On Saturday, March 27th at 8:30 p.m. I should have been sitting in the dark. I had signed up for Earth Hour, a wonderful World Wildlife Fund program that asked everyone around the world– for just one hour — to turn off their lights in support of positive climate change. A follow-the-sun program, once it hit the appointed time here in New York we were supposed to be plunged into darkness. Instead, I was snuggled up on the couch with my big girl and my husband watching Disney’s Princess and the Frog.
I had every intention of participating. The kids would normally be asleep. No problem there. I was going to get my hubby to hang out in the dark with a little, cough, positive reinforcement. But then we had a long day in which the baby, who is increasingly becoming an attention hog, drove us all a little batty. And Big Girl. Poor Big Girl. She got no attention whatsoever. So I made an executive decision. She would be allowed to stay up late with us, watch TV, and eat popcorn. Trader Joe’s jelly beans, too. So at 8:30 p.m. we were on the couch watching our show. In my defense the rest of the house was completely dark. Not even a nightlight shined. Our electricity usage was pretty low: one flat screen, one dimmed overhead light, and a DVD player. And about three minutes of microwave use. Still, I failed in my pledge. I should feel awful, right? You know what? I don’t feel so guilty.
We had an amazing time. I got to hug Big Girl for an entire 93 minute movie. I got to have a few laughs with my husband. (His best line, after hearing that [spoiler alert!] Tiana’s daddy had died, “It never fails. EVERY single Disney movie. Every one.”) I got to watch a soon-to-be-classic Disney flick. Did I turn out every light and make an impact? No, but I think the Earth will forgive me. The whole point of this blog is to explain how we can make a difference even if we don’t go full force. Natural as possible, right?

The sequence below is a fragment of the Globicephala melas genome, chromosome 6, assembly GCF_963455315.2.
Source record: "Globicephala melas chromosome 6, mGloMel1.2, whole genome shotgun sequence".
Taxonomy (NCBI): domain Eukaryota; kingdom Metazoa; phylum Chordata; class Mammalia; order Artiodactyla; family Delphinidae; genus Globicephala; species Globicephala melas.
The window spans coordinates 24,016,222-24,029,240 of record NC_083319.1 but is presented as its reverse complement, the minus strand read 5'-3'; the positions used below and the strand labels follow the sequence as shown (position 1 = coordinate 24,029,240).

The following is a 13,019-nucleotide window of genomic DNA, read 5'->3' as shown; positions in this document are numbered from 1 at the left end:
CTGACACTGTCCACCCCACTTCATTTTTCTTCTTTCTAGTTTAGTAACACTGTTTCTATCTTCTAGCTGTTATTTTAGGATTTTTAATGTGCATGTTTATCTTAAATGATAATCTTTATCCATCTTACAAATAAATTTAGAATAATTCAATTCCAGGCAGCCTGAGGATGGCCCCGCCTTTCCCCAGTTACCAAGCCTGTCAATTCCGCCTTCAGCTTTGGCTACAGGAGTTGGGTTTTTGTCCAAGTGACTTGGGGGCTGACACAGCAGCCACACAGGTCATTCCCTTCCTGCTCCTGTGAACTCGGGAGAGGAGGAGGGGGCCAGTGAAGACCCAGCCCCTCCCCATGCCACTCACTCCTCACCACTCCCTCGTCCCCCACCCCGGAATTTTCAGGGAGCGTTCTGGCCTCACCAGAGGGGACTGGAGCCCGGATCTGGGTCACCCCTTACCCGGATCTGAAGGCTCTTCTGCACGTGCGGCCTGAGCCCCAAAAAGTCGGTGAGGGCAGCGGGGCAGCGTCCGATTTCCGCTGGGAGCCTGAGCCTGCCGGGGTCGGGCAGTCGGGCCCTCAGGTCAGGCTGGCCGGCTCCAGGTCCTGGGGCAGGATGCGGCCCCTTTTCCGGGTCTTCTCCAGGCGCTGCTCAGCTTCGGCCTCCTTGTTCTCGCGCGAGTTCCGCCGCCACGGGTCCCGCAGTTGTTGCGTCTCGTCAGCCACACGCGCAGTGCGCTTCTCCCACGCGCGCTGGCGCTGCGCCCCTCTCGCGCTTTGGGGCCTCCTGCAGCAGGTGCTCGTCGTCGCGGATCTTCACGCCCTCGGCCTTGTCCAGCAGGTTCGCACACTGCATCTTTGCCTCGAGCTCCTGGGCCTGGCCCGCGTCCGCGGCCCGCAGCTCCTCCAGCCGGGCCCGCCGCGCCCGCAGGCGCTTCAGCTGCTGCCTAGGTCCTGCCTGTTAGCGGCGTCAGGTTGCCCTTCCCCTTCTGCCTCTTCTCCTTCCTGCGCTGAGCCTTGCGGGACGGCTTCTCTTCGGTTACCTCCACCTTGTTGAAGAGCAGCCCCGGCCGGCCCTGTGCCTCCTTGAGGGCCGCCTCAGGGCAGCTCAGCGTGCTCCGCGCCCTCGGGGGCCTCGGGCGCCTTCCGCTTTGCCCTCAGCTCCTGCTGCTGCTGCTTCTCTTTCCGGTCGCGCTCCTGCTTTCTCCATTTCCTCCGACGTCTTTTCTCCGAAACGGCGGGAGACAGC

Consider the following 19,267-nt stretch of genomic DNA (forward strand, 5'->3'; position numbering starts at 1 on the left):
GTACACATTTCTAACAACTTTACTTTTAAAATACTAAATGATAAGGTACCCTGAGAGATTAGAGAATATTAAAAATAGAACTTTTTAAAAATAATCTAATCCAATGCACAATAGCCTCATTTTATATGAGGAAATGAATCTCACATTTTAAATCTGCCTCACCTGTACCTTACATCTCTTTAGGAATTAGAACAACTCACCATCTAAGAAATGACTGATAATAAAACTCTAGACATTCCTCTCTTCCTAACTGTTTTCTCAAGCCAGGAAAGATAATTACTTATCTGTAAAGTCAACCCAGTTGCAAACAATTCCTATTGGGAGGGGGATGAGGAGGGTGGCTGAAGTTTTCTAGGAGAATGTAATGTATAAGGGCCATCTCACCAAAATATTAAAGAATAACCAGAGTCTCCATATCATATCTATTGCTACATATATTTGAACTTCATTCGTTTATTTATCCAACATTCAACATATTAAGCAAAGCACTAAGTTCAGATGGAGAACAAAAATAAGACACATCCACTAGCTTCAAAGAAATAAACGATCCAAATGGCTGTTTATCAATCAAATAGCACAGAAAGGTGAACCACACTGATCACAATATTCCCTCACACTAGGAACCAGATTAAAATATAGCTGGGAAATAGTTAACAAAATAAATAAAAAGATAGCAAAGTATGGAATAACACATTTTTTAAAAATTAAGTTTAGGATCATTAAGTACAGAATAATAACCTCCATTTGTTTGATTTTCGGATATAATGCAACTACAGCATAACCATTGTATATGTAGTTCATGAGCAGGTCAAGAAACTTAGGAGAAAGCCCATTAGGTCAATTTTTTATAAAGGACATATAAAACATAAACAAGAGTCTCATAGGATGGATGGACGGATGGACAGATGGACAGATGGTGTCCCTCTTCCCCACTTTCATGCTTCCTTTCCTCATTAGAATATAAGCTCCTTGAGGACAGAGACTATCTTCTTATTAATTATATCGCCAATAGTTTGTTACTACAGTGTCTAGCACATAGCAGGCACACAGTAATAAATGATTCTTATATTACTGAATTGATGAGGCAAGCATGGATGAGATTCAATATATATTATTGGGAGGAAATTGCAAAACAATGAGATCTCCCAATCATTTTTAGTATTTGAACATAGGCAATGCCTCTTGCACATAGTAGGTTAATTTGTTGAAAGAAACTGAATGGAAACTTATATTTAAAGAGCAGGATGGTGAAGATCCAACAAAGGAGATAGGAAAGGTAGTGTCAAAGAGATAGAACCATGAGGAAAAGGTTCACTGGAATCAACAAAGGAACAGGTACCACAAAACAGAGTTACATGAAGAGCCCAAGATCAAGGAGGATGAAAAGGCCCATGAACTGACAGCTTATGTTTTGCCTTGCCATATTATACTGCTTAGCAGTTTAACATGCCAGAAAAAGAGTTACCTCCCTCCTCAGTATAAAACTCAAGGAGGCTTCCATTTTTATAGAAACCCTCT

Besides, the rest of the world made up for my selfishness, or so media reports. A billion people participated, according to the WWF. Not just individuals, either. Companies and government agencies, too. In Spain, for example, six million people turned off their lights. In Las Vegas, large portions of the strip went dark! Many of the main garish signs along the corridor were snuffed for an hour. In Indonesia, the country saved 811 MW. Irish buildings and national monuments were dark, too. In Australia, the iconic Sydney Opera House got involved. Even the Pyramids got lost in the night as they were stripped of their illumination. Amazing. (And I wonder what it looked like from space — all those big landmarks switching off the power?)
I think it’s really incredible that, as a society, so many people and entities got involved. It shows true promise. We all agree that something has to change. And plenty of people were willing to make a change — even a small one — to show solidarity and commitment. There are plenty of reports and pundits making predictions about what this event — the largest of its kind — means to the world, so I’ll skip my own analysis. Instead, I’ll pledge to turn all my lights out next year. And hope that all this attention helps create a tidal swell of improvements and changes in our world before then. Who knows? Stranger things have happened, right? And in the meantime, I am so glad I made the choice I made. No, we didn’t turn off all our lights, but in the process we lit our little girl’s heart aglow. Well worth it, I think.
Did you participate in Earth Hour? If so, what did you do? Do you think it will mean anything to the climate change fight? I’d like to hear your opinion.